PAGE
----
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    Cass Irvin has used a wheelchair since age nine, when she contracted polio. She is one of the co-founders of the Disability Rag, a disability rights periodical published in Louisville since 1980 and considered one of the most important publications of the disability rights movement. She’s also the author of Home Bound, a memoir that details her time at home as a child, and her path to independence and advocacy in adulthood. She lives in Kenwood Hill. This interview has been edited for length and clarity.

    As told to Taylor Killough​​
    Photo by Adam Mescan

     

    “We live in the house that I grew up in. I was stuck in the room I’m in right now a lot when I was young because it was on the first floor, and some days I didn’t leave the room because it was just easier for everybody else that way. I call it The Kitty Room in my book.

    “When I moved back into this house, I wanted to reclaim the Kitty Room. Now it’s my office. It’s no longer a place of confinement, but a place where I do work. I wanted it to be a place that didn’t have bad memories. It’s kind of like a scrapbook now, full of things that have a story or are part of my history: plaques, awards, my college diploma, and the picture I have of myself and President Kennedy at Warm Springs, Georgia.

    “There’s no room in my house where you can’t see outdoors. It’s just the way my father built the house, so I’ve been trying to pass the time by looking at the tiny things. The traffic flow is different. You see different people walking. Now couples are walking their dogs, which means they’re both home at the same time. I’m watching how the leaves change, the robin’s eggs hatching in the nest in our gutter. The chipmunks in the yard become extremely entertaining because when you have time to sit and watch a chipmunk for a while, it’s just like a Walt Disney cartoon. They are adorable.

    “We watch Andy Beshear’s press conferences every day. To ‘enjoy them’ is a funny way of putting it, but I find it reassuring to realize that somebody’s there who knows what he’s doing, and is taking advice from the people who know. He’s steady and calm. I love what he does with his interpreters. It’s a great way to show that he is thinking about accessibility. And he’s also cute.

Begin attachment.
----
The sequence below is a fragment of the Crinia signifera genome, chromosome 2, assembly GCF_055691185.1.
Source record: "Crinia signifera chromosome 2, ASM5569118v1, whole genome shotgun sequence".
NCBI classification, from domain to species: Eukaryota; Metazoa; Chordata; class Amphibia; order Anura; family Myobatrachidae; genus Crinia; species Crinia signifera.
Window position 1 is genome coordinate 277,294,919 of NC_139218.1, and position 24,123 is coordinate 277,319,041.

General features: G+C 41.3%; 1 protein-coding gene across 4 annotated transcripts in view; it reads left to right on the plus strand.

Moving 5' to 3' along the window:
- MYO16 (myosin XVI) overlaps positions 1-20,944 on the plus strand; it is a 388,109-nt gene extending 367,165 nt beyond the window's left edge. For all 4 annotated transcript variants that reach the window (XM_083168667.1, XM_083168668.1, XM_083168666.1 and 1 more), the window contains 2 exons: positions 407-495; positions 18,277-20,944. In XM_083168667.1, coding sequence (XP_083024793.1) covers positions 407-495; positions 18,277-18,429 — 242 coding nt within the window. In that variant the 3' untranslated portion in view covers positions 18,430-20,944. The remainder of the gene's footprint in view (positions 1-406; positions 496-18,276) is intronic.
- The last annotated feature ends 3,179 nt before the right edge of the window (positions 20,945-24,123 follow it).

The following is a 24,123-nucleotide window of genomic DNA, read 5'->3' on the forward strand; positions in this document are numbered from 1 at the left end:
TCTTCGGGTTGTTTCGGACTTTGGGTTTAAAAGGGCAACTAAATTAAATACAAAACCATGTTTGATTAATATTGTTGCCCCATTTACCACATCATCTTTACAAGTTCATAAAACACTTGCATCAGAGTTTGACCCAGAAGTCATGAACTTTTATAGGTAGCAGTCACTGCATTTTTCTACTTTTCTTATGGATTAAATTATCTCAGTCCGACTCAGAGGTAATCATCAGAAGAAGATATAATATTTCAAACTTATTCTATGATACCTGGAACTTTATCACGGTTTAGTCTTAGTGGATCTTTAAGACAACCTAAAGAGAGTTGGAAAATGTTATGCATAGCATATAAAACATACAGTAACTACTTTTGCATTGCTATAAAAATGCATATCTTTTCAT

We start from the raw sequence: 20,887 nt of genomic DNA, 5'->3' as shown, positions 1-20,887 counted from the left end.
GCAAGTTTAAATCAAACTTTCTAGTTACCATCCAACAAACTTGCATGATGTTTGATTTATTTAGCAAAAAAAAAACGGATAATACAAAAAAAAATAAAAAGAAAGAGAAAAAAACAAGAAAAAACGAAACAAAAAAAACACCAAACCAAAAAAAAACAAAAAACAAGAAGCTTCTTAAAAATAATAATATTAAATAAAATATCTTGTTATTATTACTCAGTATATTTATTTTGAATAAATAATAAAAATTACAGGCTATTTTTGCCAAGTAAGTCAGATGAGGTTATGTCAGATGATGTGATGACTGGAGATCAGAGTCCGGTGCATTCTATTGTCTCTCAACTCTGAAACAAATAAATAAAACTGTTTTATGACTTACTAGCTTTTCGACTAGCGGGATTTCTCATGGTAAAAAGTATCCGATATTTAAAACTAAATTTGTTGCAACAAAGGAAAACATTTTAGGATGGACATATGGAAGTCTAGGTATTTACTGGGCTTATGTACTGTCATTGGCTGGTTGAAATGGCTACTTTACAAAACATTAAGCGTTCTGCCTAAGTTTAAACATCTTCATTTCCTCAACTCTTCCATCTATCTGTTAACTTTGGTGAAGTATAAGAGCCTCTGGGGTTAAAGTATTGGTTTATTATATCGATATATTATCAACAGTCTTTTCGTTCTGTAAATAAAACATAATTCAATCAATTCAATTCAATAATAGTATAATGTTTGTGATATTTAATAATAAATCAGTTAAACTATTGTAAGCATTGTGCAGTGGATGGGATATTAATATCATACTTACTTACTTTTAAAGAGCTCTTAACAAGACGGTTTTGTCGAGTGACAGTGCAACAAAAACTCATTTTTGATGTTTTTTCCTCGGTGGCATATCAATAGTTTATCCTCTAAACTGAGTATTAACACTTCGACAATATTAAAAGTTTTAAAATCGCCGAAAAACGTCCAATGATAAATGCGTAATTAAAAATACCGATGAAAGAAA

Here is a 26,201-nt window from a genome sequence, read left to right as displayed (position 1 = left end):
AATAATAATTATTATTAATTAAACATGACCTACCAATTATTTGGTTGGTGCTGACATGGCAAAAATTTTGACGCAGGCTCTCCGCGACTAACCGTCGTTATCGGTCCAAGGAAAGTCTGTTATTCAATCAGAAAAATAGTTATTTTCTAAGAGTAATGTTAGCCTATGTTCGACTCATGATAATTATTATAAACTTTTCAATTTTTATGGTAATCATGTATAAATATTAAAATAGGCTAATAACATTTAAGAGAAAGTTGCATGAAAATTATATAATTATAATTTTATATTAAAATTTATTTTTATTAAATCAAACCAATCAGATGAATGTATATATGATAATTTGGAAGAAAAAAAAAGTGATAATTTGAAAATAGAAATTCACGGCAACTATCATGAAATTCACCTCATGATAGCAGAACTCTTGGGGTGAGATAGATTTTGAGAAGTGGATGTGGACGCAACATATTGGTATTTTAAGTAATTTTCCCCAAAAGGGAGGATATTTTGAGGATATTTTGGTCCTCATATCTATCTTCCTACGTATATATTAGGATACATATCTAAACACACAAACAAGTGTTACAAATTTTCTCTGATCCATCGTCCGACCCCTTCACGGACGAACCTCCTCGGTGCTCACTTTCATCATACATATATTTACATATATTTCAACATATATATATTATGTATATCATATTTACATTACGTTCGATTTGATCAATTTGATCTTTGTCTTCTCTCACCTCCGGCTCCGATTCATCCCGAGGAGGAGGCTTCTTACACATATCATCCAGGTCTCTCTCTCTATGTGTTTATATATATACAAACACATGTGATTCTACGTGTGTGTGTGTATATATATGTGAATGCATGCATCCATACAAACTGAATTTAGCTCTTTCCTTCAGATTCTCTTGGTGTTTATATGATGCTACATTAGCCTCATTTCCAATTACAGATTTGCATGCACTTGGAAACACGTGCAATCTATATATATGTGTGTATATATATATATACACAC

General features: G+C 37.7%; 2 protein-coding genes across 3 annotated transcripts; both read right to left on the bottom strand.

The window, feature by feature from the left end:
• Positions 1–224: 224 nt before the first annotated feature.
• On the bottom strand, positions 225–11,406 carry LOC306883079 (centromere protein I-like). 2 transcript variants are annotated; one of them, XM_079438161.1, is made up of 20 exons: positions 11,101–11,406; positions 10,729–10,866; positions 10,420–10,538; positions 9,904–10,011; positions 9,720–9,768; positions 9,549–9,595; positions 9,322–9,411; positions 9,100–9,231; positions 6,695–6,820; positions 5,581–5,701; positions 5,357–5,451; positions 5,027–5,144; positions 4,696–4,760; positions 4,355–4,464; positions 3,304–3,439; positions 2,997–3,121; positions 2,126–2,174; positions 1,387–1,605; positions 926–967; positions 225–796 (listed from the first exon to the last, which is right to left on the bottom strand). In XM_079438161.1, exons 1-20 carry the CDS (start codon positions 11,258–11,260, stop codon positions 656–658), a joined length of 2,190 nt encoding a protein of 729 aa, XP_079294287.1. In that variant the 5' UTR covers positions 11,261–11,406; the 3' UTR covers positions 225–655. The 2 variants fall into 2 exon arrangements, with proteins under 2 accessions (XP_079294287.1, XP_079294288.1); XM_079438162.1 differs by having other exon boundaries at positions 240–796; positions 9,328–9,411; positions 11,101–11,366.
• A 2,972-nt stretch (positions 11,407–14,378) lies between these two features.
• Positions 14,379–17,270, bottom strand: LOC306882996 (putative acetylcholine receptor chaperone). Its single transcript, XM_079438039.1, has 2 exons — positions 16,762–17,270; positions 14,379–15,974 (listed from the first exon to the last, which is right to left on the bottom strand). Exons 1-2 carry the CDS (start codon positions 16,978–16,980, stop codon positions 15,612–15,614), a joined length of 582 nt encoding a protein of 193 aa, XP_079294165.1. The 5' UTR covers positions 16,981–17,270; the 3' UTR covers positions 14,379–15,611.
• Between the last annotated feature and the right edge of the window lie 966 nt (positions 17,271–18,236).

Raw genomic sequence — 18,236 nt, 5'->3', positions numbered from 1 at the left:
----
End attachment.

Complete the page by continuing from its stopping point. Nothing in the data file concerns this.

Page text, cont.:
“Once all this is over, one of the first things I’ll do is either go shopping with my friend Ramsey or go to her place. One thing that has inspired me during this time is this story: Ramsey was going to go to the store last week but she’d heard that they are only letting so many people in the store at a time. She was concerned because she relies on TARC3 to get around, which means you have to leave when they come get you. And if she’s stuck outside waiting for other people to get out of the store so she can go in, that would mess up the timing. Well, a friend of hers who lives in her apartment complex called Kroger and the people at Kroger said, ‘Oh, we know her. You just tell her whenever she comes, we’re going to let her in.’ It’s a big store, but it’s still a neighborhood. They take care of her.

    “We can learn a lot from this pandemic. I think we’re not used to not having freedom. I can say I’m used to it, but I worry about the people who are freaking out because of it. Y’all not used to this. You all can’t just give up stuff that’s really not that important. It’s going to take you all a while. We think the things that confine us make us not have freedom anymore, but sometimes the things that confine us can make us healthier. People spend a lot of money on — excuse the expression — stupid stuff, but now they’re thinking more. They’re thinking things like they need to be more careful about going out, and they need to learn how to cook more.

    “I hate the expression ‘this too will pass,’ but I had an aunt who always said that, and I keep hearing her voice throughout all this. Because of course it does pass. Just keep breathing in and out. That’s really all we can do. Just don’t breathe in and out on each other too much.”

     

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